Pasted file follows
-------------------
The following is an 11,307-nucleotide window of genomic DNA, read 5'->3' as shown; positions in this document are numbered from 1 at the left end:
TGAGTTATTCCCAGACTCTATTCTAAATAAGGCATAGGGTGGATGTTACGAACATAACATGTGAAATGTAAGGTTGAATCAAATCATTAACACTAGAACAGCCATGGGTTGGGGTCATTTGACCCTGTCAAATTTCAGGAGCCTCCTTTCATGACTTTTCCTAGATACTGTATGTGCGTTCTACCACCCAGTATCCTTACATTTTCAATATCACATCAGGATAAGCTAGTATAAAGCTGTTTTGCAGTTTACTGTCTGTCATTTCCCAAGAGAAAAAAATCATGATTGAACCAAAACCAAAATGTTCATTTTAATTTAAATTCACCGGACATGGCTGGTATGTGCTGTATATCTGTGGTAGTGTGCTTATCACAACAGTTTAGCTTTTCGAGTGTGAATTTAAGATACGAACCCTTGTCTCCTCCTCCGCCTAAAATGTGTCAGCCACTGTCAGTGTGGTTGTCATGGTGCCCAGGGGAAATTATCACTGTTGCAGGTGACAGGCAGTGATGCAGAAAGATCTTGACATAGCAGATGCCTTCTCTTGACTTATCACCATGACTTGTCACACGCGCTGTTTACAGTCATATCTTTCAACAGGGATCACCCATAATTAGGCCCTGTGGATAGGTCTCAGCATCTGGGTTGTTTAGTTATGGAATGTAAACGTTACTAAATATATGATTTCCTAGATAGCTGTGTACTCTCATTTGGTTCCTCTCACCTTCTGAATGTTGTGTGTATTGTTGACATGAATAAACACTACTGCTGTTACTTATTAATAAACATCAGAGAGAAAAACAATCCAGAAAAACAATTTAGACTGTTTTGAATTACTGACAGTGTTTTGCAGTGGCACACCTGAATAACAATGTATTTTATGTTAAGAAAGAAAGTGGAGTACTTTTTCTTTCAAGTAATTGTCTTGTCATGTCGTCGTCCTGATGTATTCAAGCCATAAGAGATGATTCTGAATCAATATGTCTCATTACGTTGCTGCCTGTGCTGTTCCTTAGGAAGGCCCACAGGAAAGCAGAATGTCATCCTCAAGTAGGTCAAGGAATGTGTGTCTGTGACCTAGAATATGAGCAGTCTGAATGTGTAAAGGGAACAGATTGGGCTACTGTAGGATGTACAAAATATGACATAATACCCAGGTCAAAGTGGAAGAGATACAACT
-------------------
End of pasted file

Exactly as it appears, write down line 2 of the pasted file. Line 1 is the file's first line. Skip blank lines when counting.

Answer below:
TGAGTTATTCCCAGACTCTATTCTAAATAAGGCATAGGGTGGATGTTACGAACATAACATGTGAAATGTAAGGTTGAATCAAATCATTAACACTAGAACAGCCATGGGTTGGGGTCATTTGACCCTGTCAAATTTCAGGAGCCTCCTTTCATGACTTTTCCTAGATACTGTATGTGCGTTCTACCACCCAGTATCCTTACATTTTCAATATCACATCAGGATAAGCTAGTATAAAGCTGTTTTGCAGTTTACTGTCTGTCATTTCCCAAGAGAAAAAAATCATGATTGAACCAAAACCAAAATGTTCATTTTAATTTAAATTCACCGGACATGGCTGGTATGTGCTGTATATCTGTGGTAGTGTGCTTATCACAACAGTTTAGCTTTTCGAGTGTGAATTTAAGATACGAACCCTTGTCTCCTCCTCCGCCTAAAATGTGTCAGCCACTGTCAGTGTGGTTGTCATGGTGCCCAGGGGAAATTATCACTGTTGCAGGTGACAGGCAGTGATGCAGAAAGATCTTGACATAGCAGATGCCTTCTCTTGACTTATCACCATGACTTGTCACACGCGCTGTTTACAGTCATATCTTTCAACAGGGATCACCCATAATTAGGCCCTGTGGATAGGTCTCAGCATCTGGGTTGTTTAGTTATGGAATGTAAACGTTACTAAATATATGATTTCCTAGATAGCTGTGTACTCTCATTTGGTTCCTCTCACCTTCTGAATGTTGTGTGTATTGTTGACATGAATAAACACTACTGCTGTTACTTATTAATAAACATCAGAGAGAAAAACAATCCAGAAAAACAATTTAGACTGTTTTGAATTACTGACAGTGTTTTGCAGTGGCACACCTGAATAACAATGTATTTTATGTTAAGAAAGAAAGTGGAGTACTTTTTCTTTCAAGTAATTGTCTTGTCATGTCGTCGTCCTGATGTATTCAAGCCATAAGAGATGATTCTGAATCAATATGTCTCATTACGTTGCTGCCTGTGCTGTTCCTTAGGAAGGCCCACAGGAAAGCAGAATGTCATCCTCAAGTAGGTCAAGGAATGTGTGTCTGTGACCTAGAATATGAGCAGTCTGAATGTGTAAAGGGAACAGATTGGGCTACTGTAGGATGTACAAAATATGACATAATACCCAGGTCAAAGTGGAAGAGATACAACT